Tonight I’m thankful for movies that entertain and make me think and feel.  I’m grateful for another reminder of this fact: we may think we know someone’s story, label them as evil or bad, and write them off.  But we don’t know.  There’s nearly almost always more to the story.  And when we take the time to listen to the stories of others, sometimes it becomes painfully obvious that all is not what we thought.  Many folks just need a shot at grace and redemption to rewrite their whole tale.

Love to all.

 

Letting Feathers Fly

The day after I shared with y’all the video of the beautiful Thai commercial and challenged us all to “be the feathers” who look after and over each other with compassionate hearts and tender hands, my friend shared this quote with me.

 

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Oh my.

She shared it with me as a different way of thinking about “being the feather.”  I really appreciate her taking the time and effort to make sure I saw it.

But I also kind of wanted to run away from her.  (and maybe stick my fingers in my ears too?)

Because, Monday, you see, was one of those days.  A day I would have run away from if I could have.

In hindsight I realize it wasn’t nearly as big as my heart thought it was at the time.  Ah, the clarity of hindsight, right?

But there in the middle of it…..

I had a call from an attorney I’d never met regarding business with my Mama’s and my Great Aunt’s estates.  He needed some documentation from me ASAP and suggested I “just fax it” to him.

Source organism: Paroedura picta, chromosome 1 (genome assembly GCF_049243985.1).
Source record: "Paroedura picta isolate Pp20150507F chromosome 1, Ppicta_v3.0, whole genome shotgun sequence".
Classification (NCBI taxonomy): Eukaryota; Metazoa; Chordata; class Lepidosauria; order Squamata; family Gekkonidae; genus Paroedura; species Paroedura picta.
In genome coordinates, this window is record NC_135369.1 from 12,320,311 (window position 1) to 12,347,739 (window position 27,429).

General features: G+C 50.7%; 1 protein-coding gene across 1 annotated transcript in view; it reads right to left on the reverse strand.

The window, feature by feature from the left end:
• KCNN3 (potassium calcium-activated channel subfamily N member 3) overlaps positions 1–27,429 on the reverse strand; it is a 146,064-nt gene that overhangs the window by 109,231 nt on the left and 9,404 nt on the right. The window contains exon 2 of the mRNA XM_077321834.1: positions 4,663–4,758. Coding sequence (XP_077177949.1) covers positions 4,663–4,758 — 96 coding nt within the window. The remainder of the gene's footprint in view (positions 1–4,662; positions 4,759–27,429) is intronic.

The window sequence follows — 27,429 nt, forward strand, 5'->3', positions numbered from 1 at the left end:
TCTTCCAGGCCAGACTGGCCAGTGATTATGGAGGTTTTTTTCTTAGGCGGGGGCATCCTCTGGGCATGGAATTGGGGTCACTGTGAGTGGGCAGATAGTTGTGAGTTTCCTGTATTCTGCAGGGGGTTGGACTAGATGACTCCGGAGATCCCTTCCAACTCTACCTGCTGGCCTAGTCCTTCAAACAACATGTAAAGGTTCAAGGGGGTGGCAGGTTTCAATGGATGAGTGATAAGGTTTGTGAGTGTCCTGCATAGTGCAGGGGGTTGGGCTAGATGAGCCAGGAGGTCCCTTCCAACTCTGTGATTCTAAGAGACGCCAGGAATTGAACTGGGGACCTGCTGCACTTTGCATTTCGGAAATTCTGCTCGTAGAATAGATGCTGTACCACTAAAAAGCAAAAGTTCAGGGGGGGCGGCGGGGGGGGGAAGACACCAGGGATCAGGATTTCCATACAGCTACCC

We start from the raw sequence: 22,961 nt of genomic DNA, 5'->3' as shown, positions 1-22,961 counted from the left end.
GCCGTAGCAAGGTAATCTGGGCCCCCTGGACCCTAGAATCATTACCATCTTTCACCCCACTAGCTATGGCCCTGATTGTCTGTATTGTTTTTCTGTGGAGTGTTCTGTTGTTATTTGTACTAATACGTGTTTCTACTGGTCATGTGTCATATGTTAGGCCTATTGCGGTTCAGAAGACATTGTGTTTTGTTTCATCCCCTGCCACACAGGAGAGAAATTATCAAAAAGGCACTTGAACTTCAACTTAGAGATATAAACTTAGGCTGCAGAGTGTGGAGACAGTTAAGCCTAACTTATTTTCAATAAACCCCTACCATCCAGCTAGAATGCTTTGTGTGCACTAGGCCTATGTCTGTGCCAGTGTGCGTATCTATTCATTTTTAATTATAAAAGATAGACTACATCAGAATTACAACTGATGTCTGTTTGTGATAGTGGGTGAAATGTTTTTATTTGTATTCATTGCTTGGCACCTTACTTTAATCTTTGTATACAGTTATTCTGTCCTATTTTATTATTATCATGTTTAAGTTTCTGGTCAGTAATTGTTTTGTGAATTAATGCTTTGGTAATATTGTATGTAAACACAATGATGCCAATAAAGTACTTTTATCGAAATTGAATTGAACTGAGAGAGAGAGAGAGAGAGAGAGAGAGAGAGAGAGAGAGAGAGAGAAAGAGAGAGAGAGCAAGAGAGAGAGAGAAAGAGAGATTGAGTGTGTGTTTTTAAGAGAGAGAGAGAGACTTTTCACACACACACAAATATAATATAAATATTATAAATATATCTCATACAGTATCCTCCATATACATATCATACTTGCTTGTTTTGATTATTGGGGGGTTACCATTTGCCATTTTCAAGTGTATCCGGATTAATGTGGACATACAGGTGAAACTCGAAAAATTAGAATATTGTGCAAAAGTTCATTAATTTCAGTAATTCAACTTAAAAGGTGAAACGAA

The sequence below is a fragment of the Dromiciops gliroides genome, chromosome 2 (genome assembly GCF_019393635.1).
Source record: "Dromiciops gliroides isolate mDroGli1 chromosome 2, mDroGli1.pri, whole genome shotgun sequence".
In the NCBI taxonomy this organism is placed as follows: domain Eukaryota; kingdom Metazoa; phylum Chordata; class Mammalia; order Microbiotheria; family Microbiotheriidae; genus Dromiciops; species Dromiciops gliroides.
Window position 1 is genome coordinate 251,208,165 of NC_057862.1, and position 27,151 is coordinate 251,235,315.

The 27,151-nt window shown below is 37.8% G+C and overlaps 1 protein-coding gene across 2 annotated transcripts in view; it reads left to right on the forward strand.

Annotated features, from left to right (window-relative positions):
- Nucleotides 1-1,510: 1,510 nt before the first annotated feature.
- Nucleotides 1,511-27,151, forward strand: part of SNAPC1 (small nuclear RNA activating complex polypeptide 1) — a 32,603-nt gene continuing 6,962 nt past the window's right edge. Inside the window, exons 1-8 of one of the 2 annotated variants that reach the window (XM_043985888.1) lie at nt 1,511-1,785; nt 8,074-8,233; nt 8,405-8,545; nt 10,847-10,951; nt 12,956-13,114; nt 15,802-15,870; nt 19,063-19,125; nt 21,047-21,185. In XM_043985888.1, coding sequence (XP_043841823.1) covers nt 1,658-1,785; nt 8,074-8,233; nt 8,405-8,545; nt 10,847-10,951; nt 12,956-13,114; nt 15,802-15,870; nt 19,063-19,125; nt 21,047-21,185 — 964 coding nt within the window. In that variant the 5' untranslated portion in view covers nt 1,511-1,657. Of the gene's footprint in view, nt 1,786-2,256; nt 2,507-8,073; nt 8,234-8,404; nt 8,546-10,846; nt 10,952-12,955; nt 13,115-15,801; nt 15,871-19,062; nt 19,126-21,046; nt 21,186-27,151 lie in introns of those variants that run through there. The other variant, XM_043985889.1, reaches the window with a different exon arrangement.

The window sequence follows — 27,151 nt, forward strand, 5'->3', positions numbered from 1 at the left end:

*sigh*

If you have a fax machine in your home, more power to you.  I did not mean to misrepresent you when I replied to his request.  However, I have been asked so many times in the course of handling estate matters “Do you have a fax machine?”

No.  I do not.

I thought about what to tell this gentleman–the one who answers the phone by saying his name, and then “Attorney at Law” immediately following.  Oh dear.  I much prefer “my” attorney who has walked this journey with me and been so wonderful–he almost sounds distracted when he answers “Law Office.”  I’m really good with that.

“Sir, what I need for you to know is that most folks just don’t have a fax machine in their homes. And I’m one of them.”

Okay, I was frustrated.  I have a lot buzzing this week and driving paperwork down to him 45 minutes one way was not on my list.  Not until we were scheduled to meet anyway.  Which we were.

And I told him just that.  I asked him why it wouldn’t work for me to bring the papers with me as I had initially been told to do.

And then he said it.

“Well, how do I even know she’s dead?”

 

 

It was so silent, there weren’t even crickets.

I held the phone out away from my ear and stared for a second.  I could not have just heard what I thought I did.

“Ummm, sir, I can assure you she is. I’m not just taking all this on for the fun of it or for my health or anything like that.”

Yep, by now I was crying.  But I didn’t want Mr. Attorney at Law to know.

He suggested I call my attorney and have him find it in his files and fax it to his office.

All I could think of was if one more person said the word “fax” in my presence……

I called my “Law office” good guy who immediately set to work finding and fa—sending over the phone line copies of the required documents.  He wouldn’t even bill me for his time.  (Note to self–need to do some baking.)

The Attorney at Law called me back, this time saying that the documents were not sufficient for me to be able to handle the aforementioned business.

What?!

I was starting to get a bad taste in my mouth with this guy.  Then he made a condescending comment that let me know he didn’t think very highly of my Mama’s business acumen, her planning, or her intellect.

WHOA.  BACK. THE. TRUCK. UP.  NOW.